Many years ago, my parents bought me a jar of cider which had a hashgocha clearly visible on it. The cider came in a handled mug with a top (like this https://is.alicdn.com/img/pb/572/105/517/517105572_490.JPG). After I finished the cider, I kept the mug and continued to use it as a drinking glass.

I assumed that the supervision on the product included the toveling of the serving glass because it would obviously be used as a drinking glass when the cider was first opened and then continue to be used as such and would (have) require(d) tevila.

But now that I think about it, I am not sure. Would kashrut supervision include the assumption that I would drink out of the mug initially, and in the future, or is it simply a supervision of the ingredients and preparation/facilities, without any concern as to the uses of the dish in which it is sold?

  • 5
    There's no reason to suspect all kashrut organizations have the same practice here. Your best bet is to contact the particular organization that supervised that product.
    – Double AA
    Jul 12, 2017 at 14:26
  • 3
    @DoubleAA I'd be (pleasantly) shocked if any kashrus agency bothers to check into such issues.
    – Loewian
    Jul 12, 2017 at 14:42
  • 1
    @Loewian I agree. Though if they hold like R Moshe then there's no need since the glass is batel to the drink and won't need Tevilah anyway.
    – Double AA
    Jul 12, 2017 at 14:43
  • @DoubleAA Would that be true if, as the OP asserts, the assumption of the manufacturer was that the utensil would be reused? Source?
    – Loewian
    Jul 12, 2017 at 18:32
  • @Loewian I see no reason to distinguish. The model case is barrels of wine of Maaser Sheni where certainly people weren't just throwing away the barrels
    – Double AA
    Jul 12, 2017 at 18:38

2 Answers 2


Star-K give the following guidance for

Can (metal or glass)

This needs Tevilah with a brocha. If bought filled with food and subsequently emptied by a Jew, does not require tevilah.[3]

Note 3: שו”ת אגרות משה יו”ד ח”ב סי’ מ וסוף סי’ קלז, אמנם עי’ בטבילת כלים פ”ד הערה טו בשם הגרש”ז אויערבאך זצ”ל ושם הערה כ מהגר”ח קניבסקי שליט”א בשם החזו”א ובשו”ת חלקת יעקב יו”ד סי’ מב ושו”ת ציץ אליעזר ח”ח סי’ כו וחלקת בנימין סי’ קכ ס”ק צב. The note attributes the guidance to a Teshuvah from Rabbi M Feinstein zatzal but references certain others including Rav Sh Z Auerbach zatzal who I assume disagree.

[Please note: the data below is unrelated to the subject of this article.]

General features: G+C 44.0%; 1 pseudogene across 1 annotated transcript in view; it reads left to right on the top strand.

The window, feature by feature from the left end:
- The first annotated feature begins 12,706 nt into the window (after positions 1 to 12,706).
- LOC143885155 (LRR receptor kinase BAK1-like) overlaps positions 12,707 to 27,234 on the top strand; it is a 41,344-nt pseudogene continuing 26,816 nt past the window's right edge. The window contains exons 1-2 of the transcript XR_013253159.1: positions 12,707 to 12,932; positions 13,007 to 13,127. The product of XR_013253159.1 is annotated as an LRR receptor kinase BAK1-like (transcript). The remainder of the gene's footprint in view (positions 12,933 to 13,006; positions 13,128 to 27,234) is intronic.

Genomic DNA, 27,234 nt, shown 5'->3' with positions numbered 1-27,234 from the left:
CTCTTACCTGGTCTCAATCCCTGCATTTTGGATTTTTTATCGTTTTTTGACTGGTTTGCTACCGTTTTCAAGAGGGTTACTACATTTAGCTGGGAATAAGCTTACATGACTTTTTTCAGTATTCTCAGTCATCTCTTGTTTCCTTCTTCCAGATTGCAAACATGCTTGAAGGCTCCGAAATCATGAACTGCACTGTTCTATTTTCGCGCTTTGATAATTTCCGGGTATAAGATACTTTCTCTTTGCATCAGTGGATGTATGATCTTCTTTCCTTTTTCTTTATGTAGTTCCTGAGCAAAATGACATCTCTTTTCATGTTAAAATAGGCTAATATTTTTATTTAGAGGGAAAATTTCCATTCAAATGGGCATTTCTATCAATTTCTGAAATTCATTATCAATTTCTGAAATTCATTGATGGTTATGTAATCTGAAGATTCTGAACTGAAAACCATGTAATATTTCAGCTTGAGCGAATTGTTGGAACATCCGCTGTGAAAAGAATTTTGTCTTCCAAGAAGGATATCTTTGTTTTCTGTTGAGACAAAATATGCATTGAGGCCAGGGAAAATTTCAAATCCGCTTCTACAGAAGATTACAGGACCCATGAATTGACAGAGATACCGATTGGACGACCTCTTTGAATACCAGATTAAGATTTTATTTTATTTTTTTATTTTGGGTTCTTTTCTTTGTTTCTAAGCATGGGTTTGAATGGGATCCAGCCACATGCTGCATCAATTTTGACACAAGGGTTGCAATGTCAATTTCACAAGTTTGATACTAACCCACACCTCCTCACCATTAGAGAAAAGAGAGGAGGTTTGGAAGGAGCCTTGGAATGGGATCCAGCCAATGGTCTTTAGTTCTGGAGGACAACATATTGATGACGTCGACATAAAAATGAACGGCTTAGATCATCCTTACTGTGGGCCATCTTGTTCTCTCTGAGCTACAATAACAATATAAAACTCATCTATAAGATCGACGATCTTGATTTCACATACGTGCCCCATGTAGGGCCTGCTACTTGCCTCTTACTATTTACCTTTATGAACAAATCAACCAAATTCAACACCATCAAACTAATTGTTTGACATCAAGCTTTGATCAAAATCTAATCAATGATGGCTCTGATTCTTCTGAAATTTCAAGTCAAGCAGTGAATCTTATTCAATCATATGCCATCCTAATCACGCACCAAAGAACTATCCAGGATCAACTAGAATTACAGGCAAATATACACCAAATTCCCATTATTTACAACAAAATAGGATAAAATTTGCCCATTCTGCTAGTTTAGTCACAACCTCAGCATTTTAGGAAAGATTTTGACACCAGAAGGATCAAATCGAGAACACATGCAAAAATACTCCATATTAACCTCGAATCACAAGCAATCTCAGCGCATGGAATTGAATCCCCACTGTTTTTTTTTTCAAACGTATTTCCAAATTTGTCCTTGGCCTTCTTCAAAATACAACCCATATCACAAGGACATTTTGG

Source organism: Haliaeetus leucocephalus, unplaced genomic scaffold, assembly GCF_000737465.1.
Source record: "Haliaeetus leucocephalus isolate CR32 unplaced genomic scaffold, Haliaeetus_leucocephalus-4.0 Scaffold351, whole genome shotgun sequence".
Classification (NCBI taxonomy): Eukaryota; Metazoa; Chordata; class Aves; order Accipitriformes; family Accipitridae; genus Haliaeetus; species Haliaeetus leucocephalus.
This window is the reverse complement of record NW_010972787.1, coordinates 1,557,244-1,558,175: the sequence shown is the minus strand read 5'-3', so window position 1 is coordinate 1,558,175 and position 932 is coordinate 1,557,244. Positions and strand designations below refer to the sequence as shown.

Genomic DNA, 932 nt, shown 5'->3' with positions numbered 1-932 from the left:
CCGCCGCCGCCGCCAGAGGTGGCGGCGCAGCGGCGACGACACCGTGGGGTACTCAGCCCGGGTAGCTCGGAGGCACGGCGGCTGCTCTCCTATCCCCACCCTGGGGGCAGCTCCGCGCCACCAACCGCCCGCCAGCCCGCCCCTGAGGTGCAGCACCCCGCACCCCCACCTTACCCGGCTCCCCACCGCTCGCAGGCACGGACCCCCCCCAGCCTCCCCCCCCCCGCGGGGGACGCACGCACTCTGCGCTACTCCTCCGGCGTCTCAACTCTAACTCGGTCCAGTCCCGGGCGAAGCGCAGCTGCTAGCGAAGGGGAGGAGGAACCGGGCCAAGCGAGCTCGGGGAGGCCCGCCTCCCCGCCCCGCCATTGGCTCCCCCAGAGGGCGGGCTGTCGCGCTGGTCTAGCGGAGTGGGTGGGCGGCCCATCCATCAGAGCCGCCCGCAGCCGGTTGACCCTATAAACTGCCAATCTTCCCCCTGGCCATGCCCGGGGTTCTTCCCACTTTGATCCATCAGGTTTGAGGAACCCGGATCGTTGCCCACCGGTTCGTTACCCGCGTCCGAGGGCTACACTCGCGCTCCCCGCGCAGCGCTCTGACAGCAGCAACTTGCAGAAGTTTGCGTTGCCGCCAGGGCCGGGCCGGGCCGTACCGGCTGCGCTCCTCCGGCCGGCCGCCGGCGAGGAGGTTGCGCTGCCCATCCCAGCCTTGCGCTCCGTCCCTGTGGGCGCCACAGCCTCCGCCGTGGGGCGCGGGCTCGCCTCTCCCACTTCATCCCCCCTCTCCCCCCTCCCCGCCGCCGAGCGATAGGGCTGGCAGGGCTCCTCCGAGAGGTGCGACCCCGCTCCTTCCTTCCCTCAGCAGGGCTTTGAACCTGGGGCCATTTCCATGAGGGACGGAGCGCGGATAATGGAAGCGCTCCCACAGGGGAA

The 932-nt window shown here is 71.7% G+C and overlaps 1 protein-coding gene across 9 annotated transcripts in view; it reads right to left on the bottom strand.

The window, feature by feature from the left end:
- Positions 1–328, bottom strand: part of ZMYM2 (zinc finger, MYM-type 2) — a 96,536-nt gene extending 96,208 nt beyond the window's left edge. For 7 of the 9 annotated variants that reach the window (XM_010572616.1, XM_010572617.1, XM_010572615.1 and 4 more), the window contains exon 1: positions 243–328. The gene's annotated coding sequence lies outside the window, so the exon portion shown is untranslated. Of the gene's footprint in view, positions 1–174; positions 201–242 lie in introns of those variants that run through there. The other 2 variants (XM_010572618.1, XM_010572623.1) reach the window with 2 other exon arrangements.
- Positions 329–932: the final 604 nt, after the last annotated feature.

The published guidance suggests that your mug does not need tevilah. CYLOR.

  • Can you summarize what Rav Moshe said and his reason? I think that would add a significant aspect to your answer. I think OP might have been wondering why such items can be certified kosher to begin with if no tevillah was done prior to filling the jar.
    – DanF
    Jul 12, 2017 at 17:13
  • @DanF You're right of course. Just don't have the time - but feel free to edit. Jul 12, 2017 at 20:44

According to Rav Herschel Schachter, shlit"a, himself a rabbinic decisor for a major kashruth agency, the item would likely require tevilla, even before the initial use. See Halachipedia:

Rav Hershel Schachter (Ten Minute Halacha - Practical Tevilas Keilim Issues by Rabbi Aryeh Lebowitz, min. 8) says that in fact it is forbidden to drink from these bottles. Rather, when you open the bottle, you must pour the contents into another vessel before drinking. On the other hand, Rav Moshe (Igrot Moshe YD 2:40) writes that it is not an issue to drink from the Snapple bottle since the Jew who opens it is considered the one who created the vessel and then it would not require tevilah. Chacham Ben-Zion Abba Shaul (Or Litzion OC 1:24) agrees. Alternatively, R' Yechiel Yaakov Weinberg (Sridei Esh YD 2:29) suggests a different solution. He says when you buy the Snapple, just have in mind not to acquire the bottle and then you have no issue as you do not own the vessel and you can drink from the bottle. Rav Menashe Klein (Mishne Halachot 4:107) writes that it is permissible since one doesn’t have in mind to acquire the bottle because nobody wants to buy something prohibited. For a similar idea, see Yabia Omer 7:9:3.

Notably, while it sounds like Rav Moshe Feinstein, zt"l, as cited, might be lenient, the leniency of the Seridei Eish is unlikely to apply to your case. Furthermore, if you are talking about a case where the manufacturer truly intends the utensil to be repeatedly reused, it may be that even Rav Moshe might not have included it in his lenient ruling, depending on whether his source case of wine barrels is interpreted as having been intended for reuse (see @doubleAA's comment on you question).

  • It's sounds highly unlikely that a bottle of cider sold in the store would be reused.
    – DanF
    Jul 12, 2017 at 20:26
  • @danf I agree. But that seemed to be the assumption/case of the OP
    – Loewian
    Jul 13, 2017 at 1:37

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